Executive Summary

This mission advised on strategic options to enhance tax compliance in Armenia. It complements the March 2018 tax administration mission, which provided the State Revenue Committee (SRC) with general guidance to develop and implement a compliance improvement framework.1 At the request of the authorities, this report focuses on the specific issues which continue to hamper effective compliance management, including the tax policy framework and the SRC’s business processes.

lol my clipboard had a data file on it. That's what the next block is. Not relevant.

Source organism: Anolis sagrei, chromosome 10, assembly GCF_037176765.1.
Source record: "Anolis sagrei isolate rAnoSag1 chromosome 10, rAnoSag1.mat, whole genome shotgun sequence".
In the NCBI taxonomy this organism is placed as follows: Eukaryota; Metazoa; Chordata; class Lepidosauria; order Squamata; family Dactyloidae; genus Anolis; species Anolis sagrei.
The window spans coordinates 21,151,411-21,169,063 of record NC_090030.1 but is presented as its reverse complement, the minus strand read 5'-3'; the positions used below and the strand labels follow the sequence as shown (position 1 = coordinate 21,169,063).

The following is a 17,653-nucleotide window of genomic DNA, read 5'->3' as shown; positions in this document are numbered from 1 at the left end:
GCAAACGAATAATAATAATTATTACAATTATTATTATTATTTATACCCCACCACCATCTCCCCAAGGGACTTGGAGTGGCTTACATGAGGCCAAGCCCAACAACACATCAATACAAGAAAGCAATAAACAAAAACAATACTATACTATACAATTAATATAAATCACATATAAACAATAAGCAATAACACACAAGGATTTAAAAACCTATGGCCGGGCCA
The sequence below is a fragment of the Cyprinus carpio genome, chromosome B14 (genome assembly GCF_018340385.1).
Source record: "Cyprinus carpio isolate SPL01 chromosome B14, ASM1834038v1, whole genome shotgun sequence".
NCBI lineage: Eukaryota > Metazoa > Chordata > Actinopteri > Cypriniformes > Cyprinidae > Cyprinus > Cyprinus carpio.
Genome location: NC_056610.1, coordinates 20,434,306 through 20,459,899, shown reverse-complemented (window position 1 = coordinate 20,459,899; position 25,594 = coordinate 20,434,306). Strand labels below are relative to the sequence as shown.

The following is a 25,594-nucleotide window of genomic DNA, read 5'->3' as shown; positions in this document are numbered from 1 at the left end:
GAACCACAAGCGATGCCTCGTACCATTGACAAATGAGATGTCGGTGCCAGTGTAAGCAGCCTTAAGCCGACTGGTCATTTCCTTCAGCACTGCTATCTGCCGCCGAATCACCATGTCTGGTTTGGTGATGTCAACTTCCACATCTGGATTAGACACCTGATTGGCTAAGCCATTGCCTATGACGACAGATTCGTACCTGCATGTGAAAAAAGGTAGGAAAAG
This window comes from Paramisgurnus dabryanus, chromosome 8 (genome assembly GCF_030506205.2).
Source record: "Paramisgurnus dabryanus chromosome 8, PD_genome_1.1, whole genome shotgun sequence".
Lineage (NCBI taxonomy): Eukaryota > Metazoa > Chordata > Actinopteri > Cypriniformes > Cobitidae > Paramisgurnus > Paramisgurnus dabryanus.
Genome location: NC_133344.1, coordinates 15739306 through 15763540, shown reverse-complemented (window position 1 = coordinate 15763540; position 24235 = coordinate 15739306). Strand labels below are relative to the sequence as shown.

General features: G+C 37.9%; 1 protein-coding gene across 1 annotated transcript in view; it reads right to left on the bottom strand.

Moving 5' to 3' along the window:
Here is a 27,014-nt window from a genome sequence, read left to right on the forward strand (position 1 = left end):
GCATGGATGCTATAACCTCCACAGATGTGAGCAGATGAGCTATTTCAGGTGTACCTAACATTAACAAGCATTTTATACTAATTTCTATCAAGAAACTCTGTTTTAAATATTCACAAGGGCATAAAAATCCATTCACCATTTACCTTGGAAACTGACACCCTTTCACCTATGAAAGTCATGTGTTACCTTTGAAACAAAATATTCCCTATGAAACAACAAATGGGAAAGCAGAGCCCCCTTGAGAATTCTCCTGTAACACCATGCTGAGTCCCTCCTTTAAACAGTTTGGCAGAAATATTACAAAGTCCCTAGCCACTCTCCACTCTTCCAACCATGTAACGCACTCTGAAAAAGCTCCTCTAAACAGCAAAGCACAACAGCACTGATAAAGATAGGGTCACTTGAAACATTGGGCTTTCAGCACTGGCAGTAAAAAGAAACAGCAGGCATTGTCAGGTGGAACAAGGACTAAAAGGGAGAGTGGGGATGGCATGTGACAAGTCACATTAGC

Armenia’s tax policy setting creates challenges for the SRC to effectively manage tax compliance. The Government’s tax policy framework is likely to create new noncompliance opportunities and result in revenue leakages. The mission reiterated advice provided to the authorities by a previous IMF tax policy mission,2 and recommended specific legislative measures to: (1) clarify the tax liabilities of “self-employed persons” who seek to circumvent their pay as you earn (PAYE) obligations; (2) address the use of company loans and similar financial arrangements to arbitrage corporate income tax (CIT) and personal income tax (PIT) liabilities; and (3) withdraw the annual option available to certain taxpayers to switch from the presumptive to the general tax system, or vice-versa.